The Illinois Appellate Court touched on this issue when discussing Hamilton's ineffective assistance of counsel claims, and Hamilton properly raised it in his petition. The state court concluded that Hamilton provided no evidence to support the unsubstantiated allegation about the plea bargain from the 1980 armed robbery conviction. With respect to the 1995 conviction for a home invasion, the Illinois Appellate Court cited People v. Whitfield, 217 Ill.2d 177 (2005), where in that case, the Illinois Supreme Court held that the State violated its plea agreement with a defendant when the State failed to admonish the defendant that he would need to serve a three-year term of MSR after he completed the agreed sentence. Id. at 196. However, the Illinois Appellate Court noted that Whitfield did not help Hamilton because: (i) Hamilton failed to present any evidence that the trial court in 1995 failed to admonish him about the three-year term of MSR; (ii) Hamilton failed to present any evidence that the alteration of the agreed sentence would change the classification of the crime; and (iii) Whitfield does not apply to cases finalized before 2005 based on People v. Morris, 236 Ill.2d 345, 366 (2010).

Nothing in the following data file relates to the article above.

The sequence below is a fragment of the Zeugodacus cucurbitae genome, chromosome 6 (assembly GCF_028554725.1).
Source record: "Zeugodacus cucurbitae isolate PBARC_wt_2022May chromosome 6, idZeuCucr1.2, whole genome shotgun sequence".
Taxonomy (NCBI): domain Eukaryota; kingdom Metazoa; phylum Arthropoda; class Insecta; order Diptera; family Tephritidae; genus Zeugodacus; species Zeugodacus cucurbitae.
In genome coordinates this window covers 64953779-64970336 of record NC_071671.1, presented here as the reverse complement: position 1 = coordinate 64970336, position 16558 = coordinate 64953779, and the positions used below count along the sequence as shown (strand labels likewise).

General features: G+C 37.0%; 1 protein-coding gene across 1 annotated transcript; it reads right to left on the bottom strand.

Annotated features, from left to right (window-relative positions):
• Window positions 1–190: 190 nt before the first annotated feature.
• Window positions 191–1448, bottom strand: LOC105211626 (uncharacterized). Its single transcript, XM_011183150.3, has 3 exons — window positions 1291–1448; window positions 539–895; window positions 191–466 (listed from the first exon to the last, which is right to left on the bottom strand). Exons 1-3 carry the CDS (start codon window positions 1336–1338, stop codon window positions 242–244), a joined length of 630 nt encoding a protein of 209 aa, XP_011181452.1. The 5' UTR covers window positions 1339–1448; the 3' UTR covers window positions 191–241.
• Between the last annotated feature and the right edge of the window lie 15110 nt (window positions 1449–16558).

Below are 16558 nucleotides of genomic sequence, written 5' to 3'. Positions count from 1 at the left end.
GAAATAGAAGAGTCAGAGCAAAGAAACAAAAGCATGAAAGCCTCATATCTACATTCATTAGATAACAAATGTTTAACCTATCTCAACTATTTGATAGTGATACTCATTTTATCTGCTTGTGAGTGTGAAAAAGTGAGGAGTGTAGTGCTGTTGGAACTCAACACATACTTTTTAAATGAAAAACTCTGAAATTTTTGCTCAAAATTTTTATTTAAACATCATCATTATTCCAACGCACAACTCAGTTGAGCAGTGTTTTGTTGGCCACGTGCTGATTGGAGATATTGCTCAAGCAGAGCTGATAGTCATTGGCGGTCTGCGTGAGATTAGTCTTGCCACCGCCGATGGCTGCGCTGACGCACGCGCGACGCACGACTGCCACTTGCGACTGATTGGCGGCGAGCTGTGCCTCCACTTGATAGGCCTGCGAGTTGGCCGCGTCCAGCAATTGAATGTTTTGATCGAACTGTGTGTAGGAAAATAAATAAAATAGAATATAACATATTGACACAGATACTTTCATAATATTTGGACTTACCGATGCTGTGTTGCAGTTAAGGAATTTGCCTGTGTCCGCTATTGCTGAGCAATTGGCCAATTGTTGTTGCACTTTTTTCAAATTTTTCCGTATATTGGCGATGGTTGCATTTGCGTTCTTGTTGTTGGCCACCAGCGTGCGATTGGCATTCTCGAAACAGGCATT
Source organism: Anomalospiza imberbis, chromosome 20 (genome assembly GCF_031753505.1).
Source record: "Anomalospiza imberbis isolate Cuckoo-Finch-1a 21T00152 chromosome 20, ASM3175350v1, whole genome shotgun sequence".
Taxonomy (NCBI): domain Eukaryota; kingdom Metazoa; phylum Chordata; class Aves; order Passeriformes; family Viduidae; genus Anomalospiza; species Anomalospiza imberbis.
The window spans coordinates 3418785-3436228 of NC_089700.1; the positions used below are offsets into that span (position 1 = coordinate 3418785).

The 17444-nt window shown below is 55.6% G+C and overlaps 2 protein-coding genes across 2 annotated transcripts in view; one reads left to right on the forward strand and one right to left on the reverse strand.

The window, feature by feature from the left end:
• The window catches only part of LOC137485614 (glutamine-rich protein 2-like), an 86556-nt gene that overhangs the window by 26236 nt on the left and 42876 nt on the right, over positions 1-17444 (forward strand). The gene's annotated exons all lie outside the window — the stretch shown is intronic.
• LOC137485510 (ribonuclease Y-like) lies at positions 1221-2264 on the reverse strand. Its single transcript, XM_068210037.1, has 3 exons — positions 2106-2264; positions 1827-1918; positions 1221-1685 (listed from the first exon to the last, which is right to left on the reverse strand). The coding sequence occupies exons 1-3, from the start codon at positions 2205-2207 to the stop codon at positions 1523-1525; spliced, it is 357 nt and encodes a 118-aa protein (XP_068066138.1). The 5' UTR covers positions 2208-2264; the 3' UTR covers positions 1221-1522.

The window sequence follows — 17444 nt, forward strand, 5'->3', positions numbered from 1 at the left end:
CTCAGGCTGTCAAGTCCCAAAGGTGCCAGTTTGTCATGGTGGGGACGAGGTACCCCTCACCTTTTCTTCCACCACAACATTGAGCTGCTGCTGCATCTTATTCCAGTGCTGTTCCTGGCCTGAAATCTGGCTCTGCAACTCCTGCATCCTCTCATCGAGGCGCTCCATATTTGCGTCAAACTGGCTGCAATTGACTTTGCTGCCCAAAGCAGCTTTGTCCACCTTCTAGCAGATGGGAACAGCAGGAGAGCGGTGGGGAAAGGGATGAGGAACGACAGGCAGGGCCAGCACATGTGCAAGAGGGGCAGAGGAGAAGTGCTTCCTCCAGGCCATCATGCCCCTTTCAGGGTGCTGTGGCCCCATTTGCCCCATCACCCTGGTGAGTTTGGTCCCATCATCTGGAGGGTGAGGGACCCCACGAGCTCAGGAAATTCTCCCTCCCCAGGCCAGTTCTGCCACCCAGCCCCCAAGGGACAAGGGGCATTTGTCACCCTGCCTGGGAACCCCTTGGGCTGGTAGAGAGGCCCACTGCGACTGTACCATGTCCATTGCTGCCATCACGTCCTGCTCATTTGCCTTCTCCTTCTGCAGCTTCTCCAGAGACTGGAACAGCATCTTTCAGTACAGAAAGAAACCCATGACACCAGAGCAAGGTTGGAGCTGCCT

Although state court records pertaining to these convictions cannot be located, and key players of the proceedings are unavailable, this does not mean that the Illinois Appellate Court's decision is contrary to or an unreasonable application of clearly established federal law. Hamilton failed to produce evidence about his conversations with the State's Attorney during his 1980 plea or in support of the State's alleged failure to admonish Hamilton about MSR. Consequently, the Court finds that the record sufficiently shows that the State introduced evidence to the sentencing judge of Hamilton's two prior "Class X" felonies that fit the statutory requirements of the HCA at the time he was convicted of aggravated kidnapping. Thus, Hamilton is not entitled to habeas relief based on Claim D for a violation of the Fourteenth Amendment contract-rights or fundamental fairness guarantees.

V. Claims E(1), E(2), E(3) and E(4)-Ineffective Assistance of Trial Counsel